The key here is just learning licks - it's like learning to speak as a child - you don't start with the rules of grammar or learning all the words in the dictionary - you start by building a vocabulary of phrases, based on copying what you hear others doing. So in the same way, just because you know a scale pattern all across the neck in every position, it doesn't follow that you can automatically make satisfying music with it. The end aim is to have a massive vocabulary of licks to call on which are so familiar to you that you can combine the pitches and rhythms in different ways to create something that is your own. Even the best improvisers say that although they strive for something new, on the average gig most of their solos are built from familiar things that they regularly play - if you think about it, this is why we often like to listen to certain players - e.g. BB King didn't use a massive musical vocabulary when he played solos, but what he did use was recognisably him. I've heard John Coltrane play similar licks with a very certain structure on a number of recordings - it's what constitutes your 'voice' on the instrument.

I'm not saying don't learn theory, or look at different scales etc - but this should start to come naturally as a way of explaining the things that you currently do e.g. if you've learnt loads of BB King licks and solos, the major pentatonic and the mixolydian mode will start to sound familiar and become something that dovetails with your existing knowledge - theory and technical skill should always be leapfrogging with actual music, so you learn some licks, then you start to understand the theory behind those, and practice techniques to enable you play them slightly differently, then you learn some more licks and so on.

Don't spend too much time looking for shortcuts - every video, book, online course etc may yield one or two things which you end up incorporating into your own playing but no one resource is going to make you a great player - looking for a 'method' or a course which will somehow transform your playing is a very superficial approach, which avoids you taking full responsibility for your own learning. Look at how 'the greats' did it - read interviews with them about how they learnt and spend plenty of time thinking deeply about what your goals really are, and how you might achieve them - a good teacher (note the word 'teacher' rather than player - not all great players can teach well) can help you structure your learning, but in the end, the hard work has to come from you every single day.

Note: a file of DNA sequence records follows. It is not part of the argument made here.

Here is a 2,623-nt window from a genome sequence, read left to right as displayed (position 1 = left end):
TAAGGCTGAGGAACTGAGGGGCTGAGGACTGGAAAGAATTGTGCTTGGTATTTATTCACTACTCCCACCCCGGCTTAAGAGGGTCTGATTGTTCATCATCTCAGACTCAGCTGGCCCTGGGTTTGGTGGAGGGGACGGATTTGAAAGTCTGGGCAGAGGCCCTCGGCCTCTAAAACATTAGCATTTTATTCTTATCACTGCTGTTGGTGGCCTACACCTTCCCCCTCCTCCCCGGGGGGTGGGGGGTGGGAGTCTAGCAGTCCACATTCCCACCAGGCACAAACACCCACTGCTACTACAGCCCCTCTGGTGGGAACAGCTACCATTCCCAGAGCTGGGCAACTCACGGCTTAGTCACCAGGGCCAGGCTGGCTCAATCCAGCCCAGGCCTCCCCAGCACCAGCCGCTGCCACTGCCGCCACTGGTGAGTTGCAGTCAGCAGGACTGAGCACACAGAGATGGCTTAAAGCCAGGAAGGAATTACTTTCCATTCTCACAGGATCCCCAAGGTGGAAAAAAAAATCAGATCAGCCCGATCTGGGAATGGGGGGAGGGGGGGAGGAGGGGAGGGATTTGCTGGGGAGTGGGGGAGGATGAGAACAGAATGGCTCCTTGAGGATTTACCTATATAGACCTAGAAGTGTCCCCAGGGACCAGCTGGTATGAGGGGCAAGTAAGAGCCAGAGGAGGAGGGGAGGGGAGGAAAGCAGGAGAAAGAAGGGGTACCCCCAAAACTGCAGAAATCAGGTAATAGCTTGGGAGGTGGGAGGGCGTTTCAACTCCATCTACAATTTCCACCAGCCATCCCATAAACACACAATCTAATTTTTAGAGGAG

Identify what you really want to be able to do musically - don't do something because you think that's what 'good' players do - identify what you really love about music and guitar and hey presto..your roadmap should start to identify itself.
Testify.
 

RTR

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3,513
Thanks for the responses everyone. Just to clarify a bit, I'm not looking for a shortcut as I've already been down that road and know where it leads, nowhere.
After reading and digesting the replies, I have a better idea of what I need to do. I need the muscle memory of scales to be fluid in movement and to help me reference where I'm at on the fretboard. I do learn licks and have attempted to learn a couple of solos but it always bugged me to not know "what" I was playing, i.e., is this Major or Minor or how do I do this in another key. Things like this have made me learn some theory but I still have a long way to go with that.
Thanks everyone!